I’m always amused that whenever the weather provides an easy premise for jokes (like when a global warming rally is cancelled due to a blizzard in May), leftists sneer that conservatives are too stupid to know the difference between “climate” and “weather” (actually, we do know the difference – we also know the difference between a serious statement and a joke, which leftists definitely don’t know.) Yet, whenever there’s an isolated weather event that could bolster their case, like a summer heat wave, that’s ironclad evidence of climate change.
For instance, unusually costly hurricane damage is proof that climate change is making hurricanes more destructive, and the fact that we’ve overbuilt so many structures on what used to be empty ocean coastline (to quote every HGTV show, “I have to see the beach from my porch!”) has nothing to do with it.
Likewise the recent floods and hurricanes in the Midwest are being described by the Democratic Presidential candidates as “unprecedented” and ascribed to climate change. But are floods and tornadoes in the Midwest really unprecedented, or does it just seem that way to people who’ve spent their lives in California or Massachusetts and only fly over the Great Plains? Are there really more frequent and destructive floods and tornadoes, or do we just have more buildings there to get in their way, and more people and better technology to detect tornadoes that once might have touched down far from civilization, rearranged some dirt, and gone away without anyone ever noticing?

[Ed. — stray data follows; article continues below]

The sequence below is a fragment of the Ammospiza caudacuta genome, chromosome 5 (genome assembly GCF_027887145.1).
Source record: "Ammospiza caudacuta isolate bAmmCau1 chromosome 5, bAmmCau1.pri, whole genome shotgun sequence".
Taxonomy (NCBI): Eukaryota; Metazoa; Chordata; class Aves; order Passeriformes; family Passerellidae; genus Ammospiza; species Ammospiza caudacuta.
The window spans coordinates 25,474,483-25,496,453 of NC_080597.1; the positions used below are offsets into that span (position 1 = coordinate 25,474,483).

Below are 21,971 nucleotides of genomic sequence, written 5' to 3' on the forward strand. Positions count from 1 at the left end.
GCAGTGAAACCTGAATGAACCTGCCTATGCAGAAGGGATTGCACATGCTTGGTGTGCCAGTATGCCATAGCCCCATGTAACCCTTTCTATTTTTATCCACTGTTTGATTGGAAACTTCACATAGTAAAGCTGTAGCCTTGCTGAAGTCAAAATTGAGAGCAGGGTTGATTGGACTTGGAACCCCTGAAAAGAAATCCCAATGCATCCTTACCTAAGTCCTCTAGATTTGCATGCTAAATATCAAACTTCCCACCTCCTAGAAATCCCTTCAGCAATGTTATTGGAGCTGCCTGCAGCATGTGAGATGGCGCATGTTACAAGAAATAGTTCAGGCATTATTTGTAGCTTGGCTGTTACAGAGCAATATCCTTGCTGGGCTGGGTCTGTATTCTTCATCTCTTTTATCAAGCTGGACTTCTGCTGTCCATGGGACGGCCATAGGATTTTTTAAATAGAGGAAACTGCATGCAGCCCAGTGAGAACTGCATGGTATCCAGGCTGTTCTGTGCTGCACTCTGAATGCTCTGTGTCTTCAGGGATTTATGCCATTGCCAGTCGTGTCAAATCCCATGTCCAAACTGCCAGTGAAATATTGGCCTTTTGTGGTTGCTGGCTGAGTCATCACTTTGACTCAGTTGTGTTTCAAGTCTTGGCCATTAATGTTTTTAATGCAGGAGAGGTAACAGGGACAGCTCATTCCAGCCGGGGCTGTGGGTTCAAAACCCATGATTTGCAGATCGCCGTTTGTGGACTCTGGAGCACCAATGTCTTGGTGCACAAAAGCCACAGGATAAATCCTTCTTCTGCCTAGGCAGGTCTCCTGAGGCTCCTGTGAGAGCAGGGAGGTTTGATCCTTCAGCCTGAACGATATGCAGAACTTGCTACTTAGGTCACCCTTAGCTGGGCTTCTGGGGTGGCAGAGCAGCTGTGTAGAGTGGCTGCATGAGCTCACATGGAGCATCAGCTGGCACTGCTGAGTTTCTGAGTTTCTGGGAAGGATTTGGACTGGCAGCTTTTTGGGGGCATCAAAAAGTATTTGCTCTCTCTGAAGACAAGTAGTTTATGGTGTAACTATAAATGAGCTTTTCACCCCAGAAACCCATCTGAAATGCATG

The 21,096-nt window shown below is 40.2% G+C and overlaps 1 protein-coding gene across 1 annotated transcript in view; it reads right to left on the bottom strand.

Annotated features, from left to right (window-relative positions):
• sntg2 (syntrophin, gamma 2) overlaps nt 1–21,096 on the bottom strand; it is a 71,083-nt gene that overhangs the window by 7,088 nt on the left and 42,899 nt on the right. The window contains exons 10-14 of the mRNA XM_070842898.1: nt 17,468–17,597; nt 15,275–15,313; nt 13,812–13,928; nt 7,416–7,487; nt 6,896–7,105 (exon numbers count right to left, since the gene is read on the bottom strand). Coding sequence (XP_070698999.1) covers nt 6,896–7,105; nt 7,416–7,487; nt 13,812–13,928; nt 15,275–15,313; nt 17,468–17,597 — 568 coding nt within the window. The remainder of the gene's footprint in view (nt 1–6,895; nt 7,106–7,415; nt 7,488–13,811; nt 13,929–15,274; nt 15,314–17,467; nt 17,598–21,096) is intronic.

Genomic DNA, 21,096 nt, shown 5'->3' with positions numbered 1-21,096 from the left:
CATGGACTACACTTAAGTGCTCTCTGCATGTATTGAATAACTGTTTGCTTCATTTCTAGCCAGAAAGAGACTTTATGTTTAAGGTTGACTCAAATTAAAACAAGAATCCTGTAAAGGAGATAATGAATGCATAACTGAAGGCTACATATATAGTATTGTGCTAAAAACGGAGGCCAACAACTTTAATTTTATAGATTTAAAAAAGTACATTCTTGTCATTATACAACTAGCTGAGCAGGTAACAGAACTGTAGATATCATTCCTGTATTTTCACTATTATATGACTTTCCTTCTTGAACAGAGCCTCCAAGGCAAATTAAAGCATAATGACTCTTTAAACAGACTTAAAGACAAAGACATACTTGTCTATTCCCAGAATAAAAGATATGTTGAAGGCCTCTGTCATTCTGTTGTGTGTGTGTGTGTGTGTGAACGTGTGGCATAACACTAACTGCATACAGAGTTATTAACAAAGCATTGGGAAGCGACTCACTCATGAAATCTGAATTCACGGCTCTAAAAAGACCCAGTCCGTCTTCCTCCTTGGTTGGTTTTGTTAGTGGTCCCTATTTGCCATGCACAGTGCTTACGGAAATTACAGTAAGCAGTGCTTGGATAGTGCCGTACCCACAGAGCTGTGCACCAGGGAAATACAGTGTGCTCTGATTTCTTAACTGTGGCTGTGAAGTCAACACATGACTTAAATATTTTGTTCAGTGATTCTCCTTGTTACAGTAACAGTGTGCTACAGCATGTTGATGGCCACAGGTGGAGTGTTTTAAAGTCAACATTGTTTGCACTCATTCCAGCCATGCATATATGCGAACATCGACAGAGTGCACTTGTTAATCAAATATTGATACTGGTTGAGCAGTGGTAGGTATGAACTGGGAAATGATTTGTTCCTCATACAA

At the link is some actual historical and meteorological data from National Climate Assessment reports that seeks to answer that question.
And here’s some more data on why we’re having so many tornadoes, and it’s not because of global warming but because the winter cold keeps hanging on.
In the meantime, remember there is very little new under the sun, even jokes about the weather. It was in the early ‘60s, over half a century ago, that the great Southern comic, Brother Dave Gardner, made this still-timely observation: “Farmers used to pray to God for rain. Now, they call Washington.”